Is there any reason for Californians to fear ostensibly bipartisan federal legislation entitled the “Chemical Safety Improvement Act,” co-sponsored by Senator David Vitter, a conservative Republican from that bastion of environmental sensitivity, Louisiana?
California Attorney General Kamala Harris and eight other state attorneys general think so, and sent a heated letter to Congress protesting a bill that has a high potential of gutting a range of environmental protections enjoyed by Golden State residents. The letter protests “unduly broad” language that would preempt state laws and “seriously jeopardize public health and safety.”
Harris was joined by AGs from Connecticut, Delaware, Maryland, Massachusetts, New Mexico, Oregon, Vermont and Washington in opposing S.1009, while recognizing the need for the federal government to rewrite the badly outdated and inadequate Toxic Substance Control Act. The Act has remained virtually the same for 40 years.
Under the Act, only 200 of the roughly 85,000 chemicals registered for use in the United States have been tested by the U.S. Environmental Protection Agency (EPA) and fewer than a dozen have been restricted.
The bill was co-sponsored by Vitter and Democratic New Jersey Senator Frank Lautenberg shortly before he died in June, and questions have been raised about whether the failing 89-year-old was fully cognizant of its features.
California Senator Barbara Boxer said on Thursday that she opposed the bill as written, especially those elements that would restrict states from passing their own, tougher regulations governing the thousands of chemicals that permeate our society. “If we don't fix these problems, we're not going to have a bill,” she said. Boxer is chairwoman of the Senate Environment and Public Works Committee.
Until recently, chemical and other related industries opposed federal laws governing their products, but have changed their tune since individual states have become more aggressive in overseeing their behavior. Conservative arguments about states’ rights trumping federal authority have morphed into an argument that allowing individual states to set policy preempts the authority of other states by pressuring industries to change on a national scale.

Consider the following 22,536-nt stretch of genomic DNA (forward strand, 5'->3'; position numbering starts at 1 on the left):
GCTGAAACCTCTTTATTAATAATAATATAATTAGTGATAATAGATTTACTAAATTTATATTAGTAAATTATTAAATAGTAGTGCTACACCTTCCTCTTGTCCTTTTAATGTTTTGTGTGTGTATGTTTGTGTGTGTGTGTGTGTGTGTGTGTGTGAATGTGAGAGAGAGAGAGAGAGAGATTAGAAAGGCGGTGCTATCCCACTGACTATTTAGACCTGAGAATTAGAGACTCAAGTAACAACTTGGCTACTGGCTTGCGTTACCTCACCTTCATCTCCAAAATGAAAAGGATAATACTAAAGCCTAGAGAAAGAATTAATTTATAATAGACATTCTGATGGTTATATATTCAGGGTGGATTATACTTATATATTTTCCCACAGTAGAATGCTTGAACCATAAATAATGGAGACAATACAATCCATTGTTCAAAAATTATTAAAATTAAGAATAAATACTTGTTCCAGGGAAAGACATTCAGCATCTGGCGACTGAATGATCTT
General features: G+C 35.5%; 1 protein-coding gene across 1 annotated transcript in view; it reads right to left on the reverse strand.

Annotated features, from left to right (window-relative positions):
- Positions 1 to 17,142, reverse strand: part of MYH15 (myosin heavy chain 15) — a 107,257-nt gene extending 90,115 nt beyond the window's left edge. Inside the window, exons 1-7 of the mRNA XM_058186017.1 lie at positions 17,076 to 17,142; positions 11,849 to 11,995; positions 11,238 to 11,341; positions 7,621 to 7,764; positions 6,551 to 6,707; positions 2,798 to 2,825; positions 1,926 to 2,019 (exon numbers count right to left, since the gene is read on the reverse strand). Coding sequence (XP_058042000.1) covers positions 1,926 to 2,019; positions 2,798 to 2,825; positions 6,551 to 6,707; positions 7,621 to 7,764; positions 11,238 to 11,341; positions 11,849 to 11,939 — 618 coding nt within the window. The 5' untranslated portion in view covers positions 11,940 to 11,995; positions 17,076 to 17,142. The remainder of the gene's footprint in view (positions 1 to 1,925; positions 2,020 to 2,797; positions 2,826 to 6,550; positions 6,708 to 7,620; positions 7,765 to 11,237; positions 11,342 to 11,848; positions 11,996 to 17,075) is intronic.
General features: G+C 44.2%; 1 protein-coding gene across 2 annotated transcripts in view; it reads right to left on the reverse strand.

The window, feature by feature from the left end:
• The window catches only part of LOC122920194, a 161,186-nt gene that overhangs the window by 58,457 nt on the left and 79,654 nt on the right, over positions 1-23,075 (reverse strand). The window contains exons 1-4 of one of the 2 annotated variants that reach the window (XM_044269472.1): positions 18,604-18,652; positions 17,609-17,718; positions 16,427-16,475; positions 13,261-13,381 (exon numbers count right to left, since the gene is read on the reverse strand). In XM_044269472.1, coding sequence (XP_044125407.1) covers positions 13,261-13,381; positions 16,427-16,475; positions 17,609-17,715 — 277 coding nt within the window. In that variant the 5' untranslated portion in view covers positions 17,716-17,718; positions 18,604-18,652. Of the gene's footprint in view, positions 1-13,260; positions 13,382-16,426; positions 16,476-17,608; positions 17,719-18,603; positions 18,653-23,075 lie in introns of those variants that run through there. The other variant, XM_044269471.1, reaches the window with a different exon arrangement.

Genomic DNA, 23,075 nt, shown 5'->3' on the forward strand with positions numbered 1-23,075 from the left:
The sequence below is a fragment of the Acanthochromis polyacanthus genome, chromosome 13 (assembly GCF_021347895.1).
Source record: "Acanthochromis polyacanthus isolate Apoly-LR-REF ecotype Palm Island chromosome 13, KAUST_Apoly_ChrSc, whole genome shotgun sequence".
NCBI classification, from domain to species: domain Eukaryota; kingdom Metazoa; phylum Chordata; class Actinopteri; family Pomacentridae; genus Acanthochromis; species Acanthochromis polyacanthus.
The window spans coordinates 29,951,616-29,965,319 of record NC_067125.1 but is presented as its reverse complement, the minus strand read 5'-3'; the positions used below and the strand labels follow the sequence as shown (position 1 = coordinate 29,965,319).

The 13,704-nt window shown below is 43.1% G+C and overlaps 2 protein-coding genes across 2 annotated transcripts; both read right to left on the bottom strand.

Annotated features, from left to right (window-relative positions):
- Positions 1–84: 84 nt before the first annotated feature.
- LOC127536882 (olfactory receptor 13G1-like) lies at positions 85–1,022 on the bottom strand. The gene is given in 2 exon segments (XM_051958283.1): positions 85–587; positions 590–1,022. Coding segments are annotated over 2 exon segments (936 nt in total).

Thus, states rights advocates need federal legislation to protect their states’ rights at the expense of some other state’s rights.
The proposed legislation is overwhelmingly opposed by environmental groups. Their objections include a lack of protection for pregnant women and children, the absence of clear timelines for EPA action and no requirement that chemicals be found to be safe before manufacturing starts.
A letter (pdf) to Boxer and Vitter from 34 law professors, legal scholars and public interest lawyers expressed “serious reservations” about a bill that “essentially preserves the same inadequate safety standard used in current law.” They said the bill would require the courts to use only determinations of chemical safety by the EPA, excluding all other evidence, while retaining the same “obstructive standard of judicial review” that excludes only the most damning EPA evidence.
They also see nothing remotely vague about what the legislation would do to states like California. The bill would ban them from creating “new restrictions on the manufacture, processing, distribution, or use of a chemical that EPA has classified as high- or low-priority.” It would probably gut California’s landmark “Safe Drinking Water and Toxic Enforcement Act of 1986,” passed by the voters as Proposition 65.
“This preemption provision is sweeping in nature and raises serious questions as to whether states could even enact or continue to enforce laws that simply require companies to disclose information about chemicals to consumers or require that products carry warning labels.”
The legislation, as written, has the full support of the chemical industry’s principle lobbyist, the American Chemical Council, which calls it “a historic opportunity to act on behalf of the American people, American innovators and American businesses. We should not let this opportunity pass us by.”